“War! What is it good for?”
The recent titles on PC industry trade articles speak volumes with regard to the current state of the industry. “Dog Watch,” “Will PCs Rebound? Doubt it,” and “A PC Pessimist” are three examples that highlight the current view–the PC industry is in a tough spot. Worldwide growth is slowing from the once-guaranteed 20%+ a year to somewhere closer to the 10%-15% range a year, while U.S. growth is barely up and could easily decline. And while the current state of the economy is always mentioned as a contributor, analysts seem worried about something greater: saturation.
If this were not enough, Dell Computer, the investment community’s perennial favorite, launched an aggressive price war in the fourth quarter, which continues unabated now six months later as we near the end of the second quarter. Referring to the current price battle in the May 11 issue of the Wall Street Journal, IBM’s Lou Gerstner noted, “Price wars in a commodity business are really dumb.” All of which begs the question, is this a commodity business?, or has Michael Dell become smitten with a strategy that, in Lou’s words, is less than smart.
In a business context, commodity is typically used to describe a product or service where differential advantage is difficult to achieve, and as such pricing is typically the sole determinant in terms of the customer’s purchase decision. Interestingly, the issue with Mr. Gerstner’s statement may not be in the adjective, but rather the object of that adjective. It would be hard to argue that the personal computer is not a commodity product. However, it is not at all clear that the PC industry is a commodity business.
If a commodity product is one where no one can establish a differential advantage, then it would follow that a commodity business is one where no participant can obtain a differentiated business advantage. However, even in tough times, Dell’s business model stands head and shoulders above its competitors’. Dell’s competitive advantage comes not from building better boxes per se, but from building them smarter and faster, and consuming fewer resources in the process.
Much has been written about Dell’s direct model, which removes the middleman, along with his margin, from the sales process. And others have noted that Dell’s incredible five days of inventory allow it to pass on component price declines faster than anyone else in the industry. But perhaps the unique aspect of Dell’s business advantage is its negative cash conversion cycle. Because it keeps only five days of inventories, manages receivables to 30 days, and pushes payables out to 59 days, the Dell model will generate cash—even if the company were to report no profit whatsoever.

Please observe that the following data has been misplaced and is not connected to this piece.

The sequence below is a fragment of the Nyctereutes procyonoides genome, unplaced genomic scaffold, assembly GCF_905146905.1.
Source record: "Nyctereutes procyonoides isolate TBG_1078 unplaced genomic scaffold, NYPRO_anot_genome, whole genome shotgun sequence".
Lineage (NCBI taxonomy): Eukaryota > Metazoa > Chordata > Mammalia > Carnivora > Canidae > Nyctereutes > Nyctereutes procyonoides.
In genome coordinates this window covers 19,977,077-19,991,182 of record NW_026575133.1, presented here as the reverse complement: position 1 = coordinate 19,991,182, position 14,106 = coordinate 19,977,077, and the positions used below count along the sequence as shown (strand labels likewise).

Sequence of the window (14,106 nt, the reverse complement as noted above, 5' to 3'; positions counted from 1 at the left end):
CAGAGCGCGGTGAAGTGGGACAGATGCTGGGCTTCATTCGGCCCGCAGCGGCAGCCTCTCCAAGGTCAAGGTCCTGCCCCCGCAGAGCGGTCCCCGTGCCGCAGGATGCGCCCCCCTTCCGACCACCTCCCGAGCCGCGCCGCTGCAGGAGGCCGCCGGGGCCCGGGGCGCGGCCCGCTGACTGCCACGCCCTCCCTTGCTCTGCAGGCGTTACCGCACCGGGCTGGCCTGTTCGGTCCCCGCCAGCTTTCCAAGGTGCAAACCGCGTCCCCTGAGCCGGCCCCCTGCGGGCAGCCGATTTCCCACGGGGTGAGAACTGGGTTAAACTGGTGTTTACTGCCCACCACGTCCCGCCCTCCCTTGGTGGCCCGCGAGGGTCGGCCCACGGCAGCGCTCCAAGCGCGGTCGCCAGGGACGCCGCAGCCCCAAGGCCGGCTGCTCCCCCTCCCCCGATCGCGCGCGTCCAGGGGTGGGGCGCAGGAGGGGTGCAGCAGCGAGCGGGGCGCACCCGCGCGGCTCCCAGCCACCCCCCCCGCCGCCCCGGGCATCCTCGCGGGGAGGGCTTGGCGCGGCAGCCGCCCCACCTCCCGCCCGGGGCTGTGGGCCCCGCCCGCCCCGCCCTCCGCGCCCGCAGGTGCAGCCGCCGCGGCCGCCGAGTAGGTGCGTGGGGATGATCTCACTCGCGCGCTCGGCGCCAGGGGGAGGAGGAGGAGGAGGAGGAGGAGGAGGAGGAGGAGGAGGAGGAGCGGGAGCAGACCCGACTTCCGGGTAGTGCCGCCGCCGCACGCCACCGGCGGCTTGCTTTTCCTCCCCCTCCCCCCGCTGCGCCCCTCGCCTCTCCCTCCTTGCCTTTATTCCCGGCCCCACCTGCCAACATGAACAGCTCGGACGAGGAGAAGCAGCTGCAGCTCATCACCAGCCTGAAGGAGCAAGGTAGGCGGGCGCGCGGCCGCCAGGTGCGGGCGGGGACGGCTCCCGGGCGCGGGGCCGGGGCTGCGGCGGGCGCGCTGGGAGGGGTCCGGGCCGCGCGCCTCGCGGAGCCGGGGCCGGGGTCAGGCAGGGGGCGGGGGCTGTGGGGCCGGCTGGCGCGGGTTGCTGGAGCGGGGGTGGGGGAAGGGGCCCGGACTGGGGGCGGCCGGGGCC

Dell is clearly the low-cost leader when it comes to looking solely at the income statement. The company has continued to generate a substantial profit margin even as other vendors struggle. For instance, IBM’s personal-systems division lost $58 million on revenues of $3.17 billion in the first quarter. However, Dell’s balance-sheet advantage is the added kicker here. Even in an environment where a price war eliminates all profitability—including that of Dell–the company will remain cash-flow positive. No wonder then that Dell would be willing to start a price war, and no wonder that IBM would find it “dumb.”
Dell’s “price war” timing is particularly clever. First, the tough economic environment leaves stocks depressed and investors more forgiving of lower expectations. Why try to hit home-run numbers when you are not likely to get much credit for it? Second, with most customers eyeing their own bottom line, they are much more likely to be influenced by the low-price sales pitch. Lastly, the weak economic environment makes it even more difficult for Dell’s competitors to fight back—which is exactly what Dell is counting on.
By pushing for market-share gains through a price war mechanism, Dell has presented its competitors with a true lose-lose dilemma. On one hand, you can try to maintain market share by pricing alongside Dell. The problem is that because of its business model advantage, Dell can stand in the deep end of the pool forever. If you wade down there with them, you are likely to run out of oxygen before too long. Currently, Gateway is the only player that has followed this path, and understandably so. As the only other large player with a completely direct strategy, Gateway is best equipped to ride out the war.
The other possible response, and the one that has been chosen by IBM and HP, is to declare the price war “irrational.” The problem here is that along the way you lose market share, and Dell continues its tear that led it to become the number one maker of PCs in the world in the first quarter of 2001. Sitting out the war is equally as dangerous as entering it, which is precisely why Dell’s decision to push the pedal during these tough times is so remarkably shrewd.
There is another reason that makes the timing of this assault astute. While Dell’s competitors are well aware of the advantages it has, they have yet to “catch up” in terms of operating efficiency. As such, it certainly makes sense to go for the knockout punch now while the size of the advantage is so obvious. Waiting will only give the others time to study the relative advantages and mimic them.
There is a real risk that Dell’s price-war moves will permanently raise the bar in terms of the business model needed to be competitive in the PC industry. In the past, every down tick in gross margin has indeed been permanent, and the rest of the income statement has adjusted accordingly. In this light, the decision by some to sit out the war may in fact be the first step towards sitting out the industry. The screws are turning deeper, and Mr. Dell is asking everyone to put up or shut up—hoping that they choose the latter, and hoping that they eventually exit the business.